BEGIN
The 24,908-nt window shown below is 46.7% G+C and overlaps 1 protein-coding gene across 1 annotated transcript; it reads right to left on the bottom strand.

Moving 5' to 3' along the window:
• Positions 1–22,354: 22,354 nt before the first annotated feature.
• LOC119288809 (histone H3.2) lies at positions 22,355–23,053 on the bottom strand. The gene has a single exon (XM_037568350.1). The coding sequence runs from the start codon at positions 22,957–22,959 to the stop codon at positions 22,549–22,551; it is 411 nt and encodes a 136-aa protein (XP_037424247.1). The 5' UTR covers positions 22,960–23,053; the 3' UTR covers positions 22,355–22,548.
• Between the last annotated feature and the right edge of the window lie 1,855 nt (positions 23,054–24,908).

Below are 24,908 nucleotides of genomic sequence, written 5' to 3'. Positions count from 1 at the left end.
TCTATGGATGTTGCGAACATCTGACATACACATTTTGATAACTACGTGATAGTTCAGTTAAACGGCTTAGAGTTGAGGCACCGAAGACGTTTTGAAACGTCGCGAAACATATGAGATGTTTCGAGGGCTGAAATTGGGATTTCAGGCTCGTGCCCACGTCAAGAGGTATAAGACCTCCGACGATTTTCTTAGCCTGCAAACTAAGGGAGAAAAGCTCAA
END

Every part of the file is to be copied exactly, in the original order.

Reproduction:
The 24,908-nt window shown below is 46.7% G+C and overlaps 1 protein-coding gene across 1 annotated transcript; it reads right to left on the bottom strand.

Moving 5' to 3' along the window:
• Positions 1–22,354: 22,354 nt before the first annotated feature.
• LOC119288809 (histone H3.2) lies at positions 22,355–23,053 on the bottom strand. The gene has a single exon (XM_037568350.1). The coding sequence runs from the start codon at positions 22,957–22,959 to the stop codon at positions 22,549–22,551; it is 411 nt and encodes a 136-aa protein (XP_037424247.1). The 5' UTR covers positions 22,960–23,053; the 3' UTR covers positions 22,355–22,548.
• Between the last annotated feature and the right edge of the window lie 1,855 nt (positions 23,054–24,908).

Below are 24,908 nucleotides of genomic sequence, written 5' to 3'. Positions count from 1 at the left end.
TCTATGGATGTTGCGAACATCTGACATACACATTTTGATAACTACGTGATAGTTCAGTTAAACGGCTTAGAGTTGAGGCACCGAAGACGTTTTGAAACGTCGCGAAACATATGAGATGTTTCGAGGGCTGAAATTGGGATTTCAGGCTCGTGCCCACGTCAAGAGGTATAAGACCTCCGACGATTTTCTTAGCCTGCAAACTAAGGGAGAAAAGCTCAA